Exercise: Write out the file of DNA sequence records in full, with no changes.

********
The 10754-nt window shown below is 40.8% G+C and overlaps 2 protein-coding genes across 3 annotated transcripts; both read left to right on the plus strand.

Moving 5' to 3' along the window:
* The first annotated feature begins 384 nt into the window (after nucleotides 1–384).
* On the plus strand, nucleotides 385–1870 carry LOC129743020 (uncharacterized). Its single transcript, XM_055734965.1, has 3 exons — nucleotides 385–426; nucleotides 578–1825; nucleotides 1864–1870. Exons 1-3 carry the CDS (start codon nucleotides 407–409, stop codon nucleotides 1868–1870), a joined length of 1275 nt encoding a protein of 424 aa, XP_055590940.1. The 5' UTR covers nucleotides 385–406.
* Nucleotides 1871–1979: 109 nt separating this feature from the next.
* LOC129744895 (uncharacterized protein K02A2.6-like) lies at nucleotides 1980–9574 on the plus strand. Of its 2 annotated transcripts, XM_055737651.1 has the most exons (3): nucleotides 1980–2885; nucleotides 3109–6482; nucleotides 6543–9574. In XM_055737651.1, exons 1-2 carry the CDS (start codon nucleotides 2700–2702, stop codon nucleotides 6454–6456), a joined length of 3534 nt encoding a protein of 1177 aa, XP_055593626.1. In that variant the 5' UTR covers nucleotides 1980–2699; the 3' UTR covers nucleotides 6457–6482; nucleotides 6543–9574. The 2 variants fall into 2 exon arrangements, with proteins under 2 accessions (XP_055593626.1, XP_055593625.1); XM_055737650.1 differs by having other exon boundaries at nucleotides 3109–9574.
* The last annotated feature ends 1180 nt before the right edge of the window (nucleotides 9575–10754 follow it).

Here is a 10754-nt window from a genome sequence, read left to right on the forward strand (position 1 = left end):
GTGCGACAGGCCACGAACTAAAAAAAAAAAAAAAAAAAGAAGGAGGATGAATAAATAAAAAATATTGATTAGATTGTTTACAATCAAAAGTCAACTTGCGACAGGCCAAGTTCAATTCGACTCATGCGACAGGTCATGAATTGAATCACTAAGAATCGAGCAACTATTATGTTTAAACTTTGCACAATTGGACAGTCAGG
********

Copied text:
The 10754-nt window shown below is 40.8% G+C and overlaps 2 protein-coding genes across 3 annotated transcripts; both read left to right on the plus strand.

Moving 5' to 3' along the window:
* The first annotated feature begins 384 nt into the window (after nucleotides 1–384).
* On the plus strand, nucleotides 385–1870 carry LOC129743020 (uncharacterized). Its single transcript, XM_055734965.1, has 3 exons — nucleotides 385–426; nucleotides 578–1825; nucleotides 1864–1870. Exons 1-3 carry the CDS (start codon nucleotides 407–409, stop codon nucleotides 1868–1870), a joined length of 1275 nt encoding a protein of 424 aa, XP_055590940.1. The 5' UTR covers nucleotides 385–406.
* Nucleotides 1871–1979: 109 nt separating this feature from the next.
* LOC129744895 (uncharacterized protein K02A2.6-like) lies at nucleotides 1980–9574 on the plus strand. Of its 2 annotated transcripts, XM_055737651.1 has the most exons (3): nucleotides 1980–2885; nucleotides 3109–6482; nucleotides 6543–9574. In XM_055737651.1, exons 1-2 carry the CDS (start codon nucleotides 2700–2702, stop codon nucleotides 6454–6456), a joined length of 3534 nt encoding a protein of 1177 aa, XP_055593626.1. In that variant the 5' UTR covers nucleotides 1980–2699; the 3' UTR covers nucleotides 6457–6482; nucleotides 6543–9574. The 2 variants fall into 2 exon arrangements, with proteins under 2 accessions (XP_055593626.1, XP_055593625.1); XM_055737650.1 differs by having other exon boundaries at nucleotides 3109–9574.
* The last annotated feature ends 1180 nt before the right edge of the window (nucleotides 9575–10754 follow it).

Here is a 10754-nt window from a genome sequence, read left to right on the forward strand (position 1 = left end):
GTGCGACAGGCCACGAACTAAAAAAAAAAAAAAAAAAAGAAGGAGGATGAATAAATAAAAAATATTGATTAGATTGTTTACAATCAAAAGTCAACTTGCGACAGGCCAAGTTCAATTCGACTCATGCGACAGGTCATGAATTGAATCACTAAGAATCGAGCAACTATTATGTTTAAACTTTGCACAATTGGACAGTCAGG